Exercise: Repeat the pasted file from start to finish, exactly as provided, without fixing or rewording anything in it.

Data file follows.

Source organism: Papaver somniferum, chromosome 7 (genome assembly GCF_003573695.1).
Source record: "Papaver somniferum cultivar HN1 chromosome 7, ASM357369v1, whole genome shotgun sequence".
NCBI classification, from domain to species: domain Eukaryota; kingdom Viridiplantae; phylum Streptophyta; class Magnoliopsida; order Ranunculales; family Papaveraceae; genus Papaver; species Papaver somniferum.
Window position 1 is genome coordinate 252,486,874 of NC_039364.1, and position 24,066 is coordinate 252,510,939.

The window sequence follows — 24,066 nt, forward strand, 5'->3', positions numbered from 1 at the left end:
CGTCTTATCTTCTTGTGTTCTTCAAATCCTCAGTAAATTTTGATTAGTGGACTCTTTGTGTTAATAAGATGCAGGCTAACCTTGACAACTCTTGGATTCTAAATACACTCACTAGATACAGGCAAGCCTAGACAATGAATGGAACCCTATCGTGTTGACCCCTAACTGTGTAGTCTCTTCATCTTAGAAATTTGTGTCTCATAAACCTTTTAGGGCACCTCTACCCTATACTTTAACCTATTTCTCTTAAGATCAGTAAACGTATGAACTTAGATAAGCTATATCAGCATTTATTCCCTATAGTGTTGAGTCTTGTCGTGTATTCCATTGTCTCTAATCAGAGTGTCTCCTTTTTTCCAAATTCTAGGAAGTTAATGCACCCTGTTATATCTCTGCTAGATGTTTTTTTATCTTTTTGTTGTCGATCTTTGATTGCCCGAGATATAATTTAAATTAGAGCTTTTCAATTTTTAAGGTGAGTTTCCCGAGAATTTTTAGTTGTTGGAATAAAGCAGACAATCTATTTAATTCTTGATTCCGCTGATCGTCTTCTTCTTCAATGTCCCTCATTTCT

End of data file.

Source organism: Papaver somniferum, chromosome 7 (genome assembly GCF_003573695.1).
Source record: "Papaver somniferum cultivar HN1 chromosome 7, ASM357369v1, whole genome shotgun sequence".
NCBI classification, from domain to species: domain Eukaryota; kingdom Viridiplantae; phylum Streptophyta; class Magnoliopsida; order Ranunculales; family Papaveraceae; genus Papaver; species Papaver somniferum.
Window position 1 is genome coordinate 252,486,874 of NC_039364.1, and position 24,066 is coordinate 252,510,939.

The window sequence follows — 24,066 nt, forward strand, 5'->3', positions numbered from 1 at the left end:
CGTCTTATCTTCTTGTGTTCTTCAAATCCTCAGTAAATTTTGATTAGTGGACTCTTTGTGTTAATAAGATGCAGGCTAACCTTGACAACTCTTGGATTCTAAATACACTCACTAGATACAGGCAAGCCTAGACAATGAATGGAACCCTATCGTGTTGACCCCTAACTGTGTAGTCTCTTCATCTTAGAAATTTGTGTCTCATAAACCTTTTAGGGCACCTCTACCCTATACTTTAACCTATTTCTCTTAAGATCAGTAAACGTATGAACTTAGATAAGCTATATCAGCATTTATTCCCTATAGTGTTGAGTCTTGTCGTGTATTCCATTGTCTCTAATCAGAGTGTCTCCTTTTTTCCAAATTCTAGGAAGTTAATGCACCCTGTTATATCTCTGCTAGATGTTTTTTTATCTTTTTGTTGTCGATCTTTGATTGCCCGAGATATAATTTAAATTAGAGCTTTTCAATTTTTAAGGTGAGTTTCCCGAGAATTTTTAGTTGTTGGAATAAAGCAGACAATCTATTTAATTCTTGATTCCGCTGATCGTCTTCTTCTTCAATGTCCCTCATTTCT